No blood: Pistons fight to finish but fall to LeBron, Lakers

By Steve Galluzzo
Special to The Detroit News

Los Angeles — Seven days after an altercation between Detroit center Isaiah Stewart and Los Angeles superstar LeBron James resulted in both players being suspended, they were back on the court, facing off in the teams’ second and last regular-season meeting Sunday at Staples Center. 

Cooler heads prevailed and while there was no hint of retaliation by Stewart or his teammates, the Pistons showed fight on the floor for the full 48 minutes of a 110-106 defeat to the Lakers — their sixth consecutive loss but the closest margin since their 105-102 loss to Golden State on Nov. 19. Detroit (4-16) resumes its five-game road trip Tuesday night in Portland. 

Lakers forward LeBron James, left, gets past Pistons guard Hamidou Diallo, right, on Sunday night in Los Angeles.

Lakers Coach Frank Vogel said beforehand that he expected there to be “raised awareness,” but he was not overly concerned since “we’re all pros out there.” 

The incident he was referring to occurred in the third quarter of the Lakers’ 121-116 win Nov. 21 in Detroit when James elbowed Stewart in the face while the two were jostling for rebounding position on a free throw, opening a gash over Stewart’s eye. Both were ejected. James was suspended one game for what the league called a “reckless hit” while Stewart, who had to be restrained multiple times, received two games for “repeatedly and aggressively pursuing (James) in an unsportsmanlike manner.”  

Stewart, who served his suspension against Miami on Tuesday and Milwaukee on Wednesday, returned to the lineup for Friday’s loss to the Clippers and reiterated he “didn’t think it was an accident” but added he would not address the situation again. 

Focused on the task at hand from the tipoff on Sunday, Stewart had a layup and an assist in helping the Pistons fire out to a 7-1 lead in the first two-and-a-half minutes. Los Angeles had pulled ahead, 23-21, by the end of the first quarter and led 51-48 at halftime after Cade Cunningham’s 3-pointer at the buzzer bounced off the rim. 

BOX SCORE: Lakers 110, Pistons 106“Our flow was much better, the ball moved, we had 29 assists and we shot 40 percent from 3-point range, but we gave up 19 points off of 17 turnovers,” Pistons head coach Dwayne Casey said. “A lot of those were careless passes. It’s like you put your finger in one hole and another opens up. Six turnovers in a five-minute stretch in the third quarter cost us tonight. I wish I had a magic wand to say ‘hey, don’t turn it over’ but that’s the toughest part of rebuilding. I see growth, we’re not seeing the wins, which hurts as a competitor.”  

Cunningham sank a 28-foot 3-pointer to tie it on Detroit’s first possession of the third quarter, but the Lakers got their transition game in gear and outscored the visitors by 13 points the rest of the frame to take an 83-70 lead into the fourth quarter.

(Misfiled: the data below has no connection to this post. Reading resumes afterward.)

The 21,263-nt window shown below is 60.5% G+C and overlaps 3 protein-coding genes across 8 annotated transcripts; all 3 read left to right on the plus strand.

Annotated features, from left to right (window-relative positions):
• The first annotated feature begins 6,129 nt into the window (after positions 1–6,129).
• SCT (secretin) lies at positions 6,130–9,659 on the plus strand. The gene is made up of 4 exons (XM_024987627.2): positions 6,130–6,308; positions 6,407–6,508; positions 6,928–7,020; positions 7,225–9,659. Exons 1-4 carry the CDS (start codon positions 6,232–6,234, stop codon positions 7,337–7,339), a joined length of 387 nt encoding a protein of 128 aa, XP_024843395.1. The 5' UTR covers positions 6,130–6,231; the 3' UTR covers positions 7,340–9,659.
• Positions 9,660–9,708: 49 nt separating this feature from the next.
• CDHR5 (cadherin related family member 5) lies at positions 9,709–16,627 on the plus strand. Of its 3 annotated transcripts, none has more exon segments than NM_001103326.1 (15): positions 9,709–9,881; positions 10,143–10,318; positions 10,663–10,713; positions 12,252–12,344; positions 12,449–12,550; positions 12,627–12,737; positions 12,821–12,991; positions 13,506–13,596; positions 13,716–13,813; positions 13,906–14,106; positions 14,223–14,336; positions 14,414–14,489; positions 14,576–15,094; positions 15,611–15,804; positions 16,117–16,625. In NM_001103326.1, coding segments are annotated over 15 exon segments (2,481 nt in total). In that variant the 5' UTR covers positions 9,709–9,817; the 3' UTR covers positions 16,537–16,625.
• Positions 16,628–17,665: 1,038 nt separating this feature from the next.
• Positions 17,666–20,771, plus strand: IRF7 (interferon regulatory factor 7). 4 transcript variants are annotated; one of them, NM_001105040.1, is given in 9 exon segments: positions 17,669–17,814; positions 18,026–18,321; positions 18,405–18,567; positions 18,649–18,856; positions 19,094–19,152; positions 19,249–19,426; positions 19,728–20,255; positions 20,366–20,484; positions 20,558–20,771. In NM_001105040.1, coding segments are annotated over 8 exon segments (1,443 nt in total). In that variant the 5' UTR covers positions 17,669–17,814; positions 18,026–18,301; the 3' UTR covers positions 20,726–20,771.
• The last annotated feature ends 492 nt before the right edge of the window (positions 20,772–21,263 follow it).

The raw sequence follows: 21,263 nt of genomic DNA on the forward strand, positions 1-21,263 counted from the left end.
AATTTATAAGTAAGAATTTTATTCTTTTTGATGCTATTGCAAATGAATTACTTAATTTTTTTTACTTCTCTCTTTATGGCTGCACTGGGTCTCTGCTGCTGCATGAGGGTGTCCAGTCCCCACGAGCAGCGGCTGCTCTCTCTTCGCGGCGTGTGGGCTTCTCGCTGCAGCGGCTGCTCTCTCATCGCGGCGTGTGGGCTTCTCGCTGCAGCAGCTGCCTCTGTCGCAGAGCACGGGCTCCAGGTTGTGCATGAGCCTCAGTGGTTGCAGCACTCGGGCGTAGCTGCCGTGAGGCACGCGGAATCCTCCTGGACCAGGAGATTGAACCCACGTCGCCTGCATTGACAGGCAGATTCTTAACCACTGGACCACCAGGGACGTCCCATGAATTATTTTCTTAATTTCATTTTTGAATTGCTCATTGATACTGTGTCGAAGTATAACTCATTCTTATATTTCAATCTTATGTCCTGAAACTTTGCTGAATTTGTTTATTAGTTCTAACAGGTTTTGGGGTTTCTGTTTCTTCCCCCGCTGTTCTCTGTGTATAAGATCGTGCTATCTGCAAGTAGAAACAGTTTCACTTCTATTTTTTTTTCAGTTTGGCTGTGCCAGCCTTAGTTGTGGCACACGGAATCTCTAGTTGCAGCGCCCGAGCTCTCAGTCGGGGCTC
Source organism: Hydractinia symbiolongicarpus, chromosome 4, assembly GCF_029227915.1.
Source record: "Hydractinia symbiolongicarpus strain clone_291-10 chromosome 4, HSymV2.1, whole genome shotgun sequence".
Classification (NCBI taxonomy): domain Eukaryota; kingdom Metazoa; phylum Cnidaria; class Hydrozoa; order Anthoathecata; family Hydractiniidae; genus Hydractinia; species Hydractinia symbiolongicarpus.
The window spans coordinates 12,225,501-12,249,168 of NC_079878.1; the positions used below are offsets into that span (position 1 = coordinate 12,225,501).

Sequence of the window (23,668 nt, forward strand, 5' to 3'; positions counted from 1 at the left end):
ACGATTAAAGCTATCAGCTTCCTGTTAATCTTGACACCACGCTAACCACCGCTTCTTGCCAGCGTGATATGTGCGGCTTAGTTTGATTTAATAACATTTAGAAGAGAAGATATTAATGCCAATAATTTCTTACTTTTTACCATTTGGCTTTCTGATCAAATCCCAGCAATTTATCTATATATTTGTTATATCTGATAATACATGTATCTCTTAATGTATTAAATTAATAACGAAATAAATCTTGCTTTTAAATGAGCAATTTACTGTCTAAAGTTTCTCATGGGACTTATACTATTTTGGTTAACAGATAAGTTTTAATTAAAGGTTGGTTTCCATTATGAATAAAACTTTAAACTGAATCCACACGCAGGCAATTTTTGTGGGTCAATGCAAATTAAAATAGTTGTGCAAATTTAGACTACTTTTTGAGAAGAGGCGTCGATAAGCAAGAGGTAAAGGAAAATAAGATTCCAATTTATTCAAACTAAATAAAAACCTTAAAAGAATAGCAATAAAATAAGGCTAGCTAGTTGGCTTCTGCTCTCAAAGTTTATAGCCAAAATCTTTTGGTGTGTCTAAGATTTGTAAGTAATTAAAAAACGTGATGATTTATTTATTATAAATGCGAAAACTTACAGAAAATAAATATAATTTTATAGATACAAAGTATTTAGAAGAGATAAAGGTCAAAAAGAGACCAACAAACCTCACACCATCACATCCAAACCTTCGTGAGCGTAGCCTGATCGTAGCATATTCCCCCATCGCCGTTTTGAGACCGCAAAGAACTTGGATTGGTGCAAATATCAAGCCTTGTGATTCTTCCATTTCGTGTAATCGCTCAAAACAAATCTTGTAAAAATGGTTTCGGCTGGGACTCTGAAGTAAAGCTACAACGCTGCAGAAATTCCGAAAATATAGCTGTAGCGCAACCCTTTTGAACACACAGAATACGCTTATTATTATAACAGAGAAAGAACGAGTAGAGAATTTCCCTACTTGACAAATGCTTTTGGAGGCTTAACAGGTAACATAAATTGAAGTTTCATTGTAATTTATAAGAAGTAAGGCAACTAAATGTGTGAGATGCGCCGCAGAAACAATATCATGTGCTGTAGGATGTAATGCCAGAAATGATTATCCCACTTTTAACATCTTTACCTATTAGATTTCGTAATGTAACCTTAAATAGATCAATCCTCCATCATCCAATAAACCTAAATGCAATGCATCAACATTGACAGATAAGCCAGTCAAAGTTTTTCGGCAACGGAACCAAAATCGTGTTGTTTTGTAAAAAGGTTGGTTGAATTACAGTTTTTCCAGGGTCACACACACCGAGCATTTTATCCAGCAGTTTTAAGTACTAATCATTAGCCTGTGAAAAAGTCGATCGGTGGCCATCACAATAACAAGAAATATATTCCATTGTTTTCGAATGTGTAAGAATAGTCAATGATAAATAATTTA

After trailing by as many as 19 points in the second half, Detroit pulled within 97-91 with less than six minutes left on Cunningham’ 3-pointer, within 106-100 on Frank Jackson’s layup with 2:15 left, within 108-102 on Jerami Grant’s layup at the 1:05 mark and to 108-104 on Grant’s two free throws with 16 seconds left. Grant’s dunk with two seconds left cut the deficit to three, but Lakers reserve Taylor Horton-Tucker hit the first of two free throws to ice it. 

Grant, who netted 36 points in the previous encounter versus the Lakers, was again the Pistons’ high-scorer with 32 points, 16 in each half. Stewart had five points and six rebounds in 27 minutes while Cunningham added 15 points. Off the bench Trey Lyles had 13 points and Hamidou Diallo added 10. 

“We have to keep learning from our mistakes and we’re getting closer to playing a complete game,” Grant said. “We did a great job of moving the ball, we just had a mental lapse in the third quarter. Going into the fourth quarter I was telling everyone not to hang your heads. In the NBA if you’re 20 points down you can make that up in five minutes.”

James paced the Lakers with 33 points and nine assists, Russell Westbrook had 25 points and nine assists and power forward Anthony Davis, who put up 30 points, 10 rebounds, six assists, five blocks and four steals in the teams’ first matchup, got 24 points and 10 rebounds this time.  

“We came out with a lot of intensity," James said. "Got out and ran, shared the ball and worked possessions. When we work our possessions from side to side and don’t get stagnant, we’re a really good team."  

Casey was not surprised at Grant’s performance. He scored 68 points in two games against the Lakers. The Pistons’ coach also noted the spark Lyles provided.

“Jerami can get his own shot and he’s fearless,” Casey said. “He can take you off the dribble and get to the rim. And Trey’s a weapon. He’s been a valuable addition for us. He gives us more energy on the defensive end and he’s able to spread the floor.”    

The Pistons’ travel woes continued as they dropped to 2-8 away from Motown. Their last road win was Nov. 13 in Toronto. The Lakers improved to 11-11. 

Killian Hayes, who was listed as probable with a left thumb sprain, logged 21 minutes, contributing six points and five assists. Fellow point guard Jackson, recovering from a left ankle sprain, had 17 points. Forward Kelly Olynyk remains sidelined with a Grade 2 MCL sprain in his left knee suffered in a Nov. 10 win at Houston.

As far as the James and Stewart, Grant stressed it was “just basketball.”

“Things happen in this game,” he said. “We wanted to put that behind us and we did.” 

Steve Galluzzo is a freelance writer.